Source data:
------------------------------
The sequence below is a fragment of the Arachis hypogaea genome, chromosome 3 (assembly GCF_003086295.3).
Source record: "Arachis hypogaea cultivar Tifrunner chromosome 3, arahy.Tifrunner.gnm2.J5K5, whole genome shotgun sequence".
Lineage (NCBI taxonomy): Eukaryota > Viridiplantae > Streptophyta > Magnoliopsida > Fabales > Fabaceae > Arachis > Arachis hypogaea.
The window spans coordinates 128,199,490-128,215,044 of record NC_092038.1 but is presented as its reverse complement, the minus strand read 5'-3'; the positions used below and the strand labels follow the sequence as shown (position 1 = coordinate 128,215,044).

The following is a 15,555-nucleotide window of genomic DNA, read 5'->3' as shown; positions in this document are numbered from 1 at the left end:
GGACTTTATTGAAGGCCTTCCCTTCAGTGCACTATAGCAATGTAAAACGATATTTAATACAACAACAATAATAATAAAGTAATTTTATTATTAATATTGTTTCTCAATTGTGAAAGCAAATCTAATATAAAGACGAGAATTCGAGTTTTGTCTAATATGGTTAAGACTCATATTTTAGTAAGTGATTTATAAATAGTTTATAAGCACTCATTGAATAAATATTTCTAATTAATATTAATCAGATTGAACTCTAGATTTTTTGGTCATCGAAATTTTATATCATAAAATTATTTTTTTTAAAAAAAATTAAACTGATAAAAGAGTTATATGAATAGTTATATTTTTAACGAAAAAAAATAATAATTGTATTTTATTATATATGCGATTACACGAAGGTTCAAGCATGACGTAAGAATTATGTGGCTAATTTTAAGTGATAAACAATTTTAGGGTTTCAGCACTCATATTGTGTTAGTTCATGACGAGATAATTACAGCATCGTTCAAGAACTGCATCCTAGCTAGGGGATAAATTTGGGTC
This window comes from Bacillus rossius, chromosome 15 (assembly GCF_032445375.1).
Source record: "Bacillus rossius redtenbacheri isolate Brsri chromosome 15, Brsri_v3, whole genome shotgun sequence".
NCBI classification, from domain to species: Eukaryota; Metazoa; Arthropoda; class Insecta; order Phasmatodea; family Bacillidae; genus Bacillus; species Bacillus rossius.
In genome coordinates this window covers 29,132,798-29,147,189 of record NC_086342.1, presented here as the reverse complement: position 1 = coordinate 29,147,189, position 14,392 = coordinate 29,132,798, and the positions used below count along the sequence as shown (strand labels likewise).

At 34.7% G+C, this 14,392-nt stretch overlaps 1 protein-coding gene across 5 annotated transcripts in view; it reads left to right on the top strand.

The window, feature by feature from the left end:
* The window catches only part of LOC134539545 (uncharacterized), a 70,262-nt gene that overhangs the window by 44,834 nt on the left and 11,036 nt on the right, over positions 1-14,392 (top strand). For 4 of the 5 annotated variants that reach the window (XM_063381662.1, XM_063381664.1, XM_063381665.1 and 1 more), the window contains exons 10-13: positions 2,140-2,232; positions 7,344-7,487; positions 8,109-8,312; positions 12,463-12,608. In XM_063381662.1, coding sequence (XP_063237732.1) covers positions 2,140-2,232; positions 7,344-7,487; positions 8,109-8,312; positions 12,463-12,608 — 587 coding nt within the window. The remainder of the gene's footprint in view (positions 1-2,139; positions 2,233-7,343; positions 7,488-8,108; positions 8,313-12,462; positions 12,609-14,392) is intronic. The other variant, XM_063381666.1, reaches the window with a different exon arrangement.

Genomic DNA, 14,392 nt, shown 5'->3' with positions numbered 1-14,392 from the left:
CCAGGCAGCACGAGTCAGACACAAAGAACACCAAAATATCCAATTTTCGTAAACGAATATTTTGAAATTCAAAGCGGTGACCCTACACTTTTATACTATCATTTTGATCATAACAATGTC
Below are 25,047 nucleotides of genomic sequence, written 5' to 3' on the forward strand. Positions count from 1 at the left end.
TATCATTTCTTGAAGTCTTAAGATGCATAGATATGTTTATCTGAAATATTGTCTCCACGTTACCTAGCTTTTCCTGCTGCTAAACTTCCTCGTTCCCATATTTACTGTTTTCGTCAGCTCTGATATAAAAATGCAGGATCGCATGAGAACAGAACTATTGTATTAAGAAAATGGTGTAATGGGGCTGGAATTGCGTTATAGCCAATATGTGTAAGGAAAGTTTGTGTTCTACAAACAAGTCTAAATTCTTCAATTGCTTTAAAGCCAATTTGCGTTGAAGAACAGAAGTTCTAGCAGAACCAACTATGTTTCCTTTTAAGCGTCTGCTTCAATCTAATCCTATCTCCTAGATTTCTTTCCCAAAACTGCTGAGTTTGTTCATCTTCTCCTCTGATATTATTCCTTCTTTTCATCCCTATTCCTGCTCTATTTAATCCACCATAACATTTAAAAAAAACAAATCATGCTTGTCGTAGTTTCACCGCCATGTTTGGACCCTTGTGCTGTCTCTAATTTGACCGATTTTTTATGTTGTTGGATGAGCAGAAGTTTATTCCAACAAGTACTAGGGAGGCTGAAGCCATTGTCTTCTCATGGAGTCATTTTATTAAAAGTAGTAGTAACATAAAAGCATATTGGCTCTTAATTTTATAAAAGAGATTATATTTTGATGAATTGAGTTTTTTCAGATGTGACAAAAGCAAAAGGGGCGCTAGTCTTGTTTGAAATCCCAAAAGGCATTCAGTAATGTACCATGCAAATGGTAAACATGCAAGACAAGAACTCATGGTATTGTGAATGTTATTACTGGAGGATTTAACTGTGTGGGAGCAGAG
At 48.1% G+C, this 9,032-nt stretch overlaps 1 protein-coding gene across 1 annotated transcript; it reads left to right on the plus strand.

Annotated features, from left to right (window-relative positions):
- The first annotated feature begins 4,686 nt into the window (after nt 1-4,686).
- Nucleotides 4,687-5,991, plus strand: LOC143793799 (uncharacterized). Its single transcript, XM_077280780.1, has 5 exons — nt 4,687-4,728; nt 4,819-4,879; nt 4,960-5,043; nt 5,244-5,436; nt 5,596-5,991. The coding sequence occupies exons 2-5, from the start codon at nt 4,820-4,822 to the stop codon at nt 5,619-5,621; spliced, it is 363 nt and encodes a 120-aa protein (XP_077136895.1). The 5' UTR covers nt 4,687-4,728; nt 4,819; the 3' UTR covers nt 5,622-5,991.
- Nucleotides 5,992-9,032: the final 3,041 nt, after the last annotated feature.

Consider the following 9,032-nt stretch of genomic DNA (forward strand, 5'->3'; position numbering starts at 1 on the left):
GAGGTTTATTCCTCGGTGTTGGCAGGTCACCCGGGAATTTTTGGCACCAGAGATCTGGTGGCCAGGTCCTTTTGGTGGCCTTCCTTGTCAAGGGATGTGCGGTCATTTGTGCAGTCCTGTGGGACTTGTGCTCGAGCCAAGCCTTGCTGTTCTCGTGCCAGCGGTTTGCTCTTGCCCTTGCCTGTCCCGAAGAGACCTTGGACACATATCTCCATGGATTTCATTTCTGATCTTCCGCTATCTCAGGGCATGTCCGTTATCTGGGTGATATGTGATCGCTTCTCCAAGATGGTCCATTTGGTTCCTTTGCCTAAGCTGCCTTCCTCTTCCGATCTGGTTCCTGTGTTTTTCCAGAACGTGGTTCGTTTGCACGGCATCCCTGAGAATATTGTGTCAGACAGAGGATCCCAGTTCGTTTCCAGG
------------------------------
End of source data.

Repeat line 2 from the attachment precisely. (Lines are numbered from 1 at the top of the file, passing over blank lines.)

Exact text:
Source record: "Arachis hypogaea cultivar Tifrunner chromosome 3, arahy.Tifrunner.gnm2.J5K5, whole genome shotgun sequence".